Editing scanned documents with Microsoft Word
Have you ever needed to create or edit a document using content from printed materials and would rather not have to retype the text you want to use? Did you know that you may already have software on your computer that can transfer that text to Microsoft Word for editing?
Microsoft Office Document Imaging comes with Microsoft Office XP Standard or Professional. To look for it on your computer check the default location which is:
Start » Programs » Microsoft Office Tools » Microsoft Office Document Imaging
What is OCR?
Optical character recognition (OCR) translates images of text, such as scanned documents, into actual text characters. Also known as text recognition, OCR makes it possible to edit and reuse the text that is normally locked inside scanned images.Send text to WordHere’s how to get your text into Microsoft Word, after you’ve scanned your document. (Which we discussed last week.)
1. In Microsoft Office Document Imaging open the TIFF file that you created & saved after scanning the document.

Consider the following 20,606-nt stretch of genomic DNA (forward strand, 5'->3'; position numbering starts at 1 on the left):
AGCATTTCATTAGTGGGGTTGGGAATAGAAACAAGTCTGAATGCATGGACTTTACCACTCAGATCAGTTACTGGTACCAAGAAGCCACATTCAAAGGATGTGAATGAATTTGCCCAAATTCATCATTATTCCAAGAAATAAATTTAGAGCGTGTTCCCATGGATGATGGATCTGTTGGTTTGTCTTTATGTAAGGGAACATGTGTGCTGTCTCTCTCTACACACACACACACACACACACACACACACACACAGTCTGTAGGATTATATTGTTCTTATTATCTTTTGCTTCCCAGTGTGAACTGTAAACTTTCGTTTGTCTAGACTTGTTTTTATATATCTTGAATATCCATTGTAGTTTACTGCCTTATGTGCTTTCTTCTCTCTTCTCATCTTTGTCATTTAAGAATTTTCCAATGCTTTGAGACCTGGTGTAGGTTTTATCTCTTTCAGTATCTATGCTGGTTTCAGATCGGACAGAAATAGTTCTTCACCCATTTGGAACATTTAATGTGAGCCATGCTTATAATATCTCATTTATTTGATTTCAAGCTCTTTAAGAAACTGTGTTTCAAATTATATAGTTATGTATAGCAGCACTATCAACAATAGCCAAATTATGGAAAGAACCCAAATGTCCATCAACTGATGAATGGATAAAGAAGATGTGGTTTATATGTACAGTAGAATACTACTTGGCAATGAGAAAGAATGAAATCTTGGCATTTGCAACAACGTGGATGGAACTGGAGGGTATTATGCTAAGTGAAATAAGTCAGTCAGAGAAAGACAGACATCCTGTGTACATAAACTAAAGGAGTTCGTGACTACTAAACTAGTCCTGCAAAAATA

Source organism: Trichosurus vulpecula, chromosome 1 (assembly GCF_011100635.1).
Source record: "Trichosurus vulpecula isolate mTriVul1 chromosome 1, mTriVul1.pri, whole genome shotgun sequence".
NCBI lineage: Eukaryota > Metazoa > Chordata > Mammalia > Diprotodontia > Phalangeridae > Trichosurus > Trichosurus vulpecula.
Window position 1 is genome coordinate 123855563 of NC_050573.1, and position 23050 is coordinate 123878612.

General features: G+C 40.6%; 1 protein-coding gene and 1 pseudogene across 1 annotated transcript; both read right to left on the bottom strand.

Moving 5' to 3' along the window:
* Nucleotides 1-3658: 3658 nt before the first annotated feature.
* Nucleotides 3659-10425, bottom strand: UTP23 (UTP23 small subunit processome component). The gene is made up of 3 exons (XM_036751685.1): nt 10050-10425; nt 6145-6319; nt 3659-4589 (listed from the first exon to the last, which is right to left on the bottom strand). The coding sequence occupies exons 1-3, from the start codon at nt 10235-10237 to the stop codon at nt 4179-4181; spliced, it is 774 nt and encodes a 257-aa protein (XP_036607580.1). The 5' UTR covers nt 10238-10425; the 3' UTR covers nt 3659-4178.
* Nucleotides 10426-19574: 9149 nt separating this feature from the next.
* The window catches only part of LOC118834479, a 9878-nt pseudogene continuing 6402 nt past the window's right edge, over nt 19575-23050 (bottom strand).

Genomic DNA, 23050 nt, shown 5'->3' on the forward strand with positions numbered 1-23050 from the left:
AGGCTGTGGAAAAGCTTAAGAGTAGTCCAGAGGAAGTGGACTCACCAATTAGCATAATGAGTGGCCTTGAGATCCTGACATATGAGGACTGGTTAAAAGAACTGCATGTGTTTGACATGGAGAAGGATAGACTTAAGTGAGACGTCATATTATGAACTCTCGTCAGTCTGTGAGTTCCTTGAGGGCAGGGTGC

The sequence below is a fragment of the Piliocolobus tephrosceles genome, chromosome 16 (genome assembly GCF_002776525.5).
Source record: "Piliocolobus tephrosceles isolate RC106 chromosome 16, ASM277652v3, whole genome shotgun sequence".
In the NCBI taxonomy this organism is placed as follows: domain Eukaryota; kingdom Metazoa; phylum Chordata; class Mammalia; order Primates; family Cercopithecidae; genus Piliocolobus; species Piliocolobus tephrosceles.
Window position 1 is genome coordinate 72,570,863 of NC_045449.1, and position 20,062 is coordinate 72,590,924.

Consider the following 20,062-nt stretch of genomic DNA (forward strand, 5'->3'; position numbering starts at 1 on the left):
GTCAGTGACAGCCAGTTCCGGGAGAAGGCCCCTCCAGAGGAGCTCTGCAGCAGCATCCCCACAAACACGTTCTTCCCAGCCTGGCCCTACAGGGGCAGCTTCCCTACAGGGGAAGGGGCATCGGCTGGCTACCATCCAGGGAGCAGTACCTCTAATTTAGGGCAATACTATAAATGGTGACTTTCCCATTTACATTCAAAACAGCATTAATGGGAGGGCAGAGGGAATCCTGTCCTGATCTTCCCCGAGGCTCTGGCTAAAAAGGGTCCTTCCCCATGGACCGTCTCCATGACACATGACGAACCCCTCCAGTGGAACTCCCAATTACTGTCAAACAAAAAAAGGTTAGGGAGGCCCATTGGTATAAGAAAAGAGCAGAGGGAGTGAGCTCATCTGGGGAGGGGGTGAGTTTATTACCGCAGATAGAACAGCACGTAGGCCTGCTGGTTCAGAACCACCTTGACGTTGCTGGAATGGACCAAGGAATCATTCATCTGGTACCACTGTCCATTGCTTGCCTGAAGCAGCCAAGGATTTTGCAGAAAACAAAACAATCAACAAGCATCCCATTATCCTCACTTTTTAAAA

2. In the main window, select the text to be captured by dragging a draw a box around the text you wish to capture. The text will be highlighted in blue as you drag.
3. Click on the Send Text to Word button in the toolbar.
4. In some cases, a Document Imaging window may appear. If it does, click OK to begin the process of transferring your text.
5. The Send Text to Word window will appear next. From this window, click on appropriate option and click OK
6. Office will open a new Word document and insert the text you captured.
- » If you have a document from another source that’s not in TIFF format, most graphics programs will convert it to TIFF or try Zamzar.com to convert it for you.
» The page layout structure will not be maintained but you will have the text and complex page layouts may cause text to be shuffled or out of sequence.
» If you need a more sophisticated option check out Adobe Acrobat Capture. It’s nice but it’s not free.